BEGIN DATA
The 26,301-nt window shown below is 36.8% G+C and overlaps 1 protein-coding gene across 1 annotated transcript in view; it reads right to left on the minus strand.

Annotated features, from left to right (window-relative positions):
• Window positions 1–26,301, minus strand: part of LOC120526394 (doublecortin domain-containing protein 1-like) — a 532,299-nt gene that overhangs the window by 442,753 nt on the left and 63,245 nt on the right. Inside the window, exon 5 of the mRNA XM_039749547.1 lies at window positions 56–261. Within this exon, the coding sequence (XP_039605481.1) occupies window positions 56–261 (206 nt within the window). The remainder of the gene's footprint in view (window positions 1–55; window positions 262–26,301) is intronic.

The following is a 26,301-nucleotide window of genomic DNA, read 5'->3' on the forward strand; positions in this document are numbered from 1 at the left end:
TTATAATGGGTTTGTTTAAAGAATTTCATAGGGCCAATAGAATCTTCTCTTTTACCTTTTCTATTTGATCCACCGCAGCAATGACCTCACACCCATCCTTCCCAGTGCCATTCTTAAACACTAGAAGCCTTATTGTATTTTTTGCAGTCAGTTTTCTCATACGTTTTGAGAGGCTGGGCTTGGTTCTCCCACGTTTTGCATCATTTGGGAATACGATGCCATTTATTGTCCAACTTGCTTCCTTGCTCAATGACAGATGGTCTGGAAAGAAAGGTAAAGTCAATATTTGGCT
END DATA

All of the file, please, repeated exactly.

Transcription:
The 26,301-nt window shown below is 36.8% G+C and overlaps 1 protein-coding gene across 1 annotated transcript in view; it reads right to left on the minus strand.

Annotated features, from left to right (window-relative positions):
• Window positions 1–26,301, minus strand: part of LOC120526394 (doublecortin domain-containing protein 1-like) — a 532,299-nt gene that overhangs the window by 442,753 nt on the left and 63,245 nt on the right. Inside the window, exon 5 of the mRNA XM_039749547.1 lies at window positions 56–261. Within this exon, the coding sequence (XP_039605481.1) occupies window positions 56–261 (206 nt within the window). The remainder of the gene's footprint in view (window positions 1–55; window positions 262–26,301) is intronic.

The following is a 26,301-nucleotide window of genomic DNA, read 5'->3' on the forward strand; positions in this document are numbered from 1 at the left end:
TTATAATGGGTTTGTTTAAAGAATTTCATAGGGCCAATAGAATCTTCTCTTTTACCTTTTCTATTTGATCCACCGCAGCAATGACCTCACACCCATCCTTCCCAGTGCCATTCTTAAACACTAGAAGCCTTATTGTATTTTTTGCAGTCAGTTTTCTCATACGTTTTGAGAGGCTGGGCTTGGTTCTCCCACGTTTTGCATCATTTGGGAATACGATGCCATTTATTGTCCAACTTGCTTCCTTGCTCAATGACAGATGGTCTGGAAAGAAAGGTAAAGTCAATATTTGGCT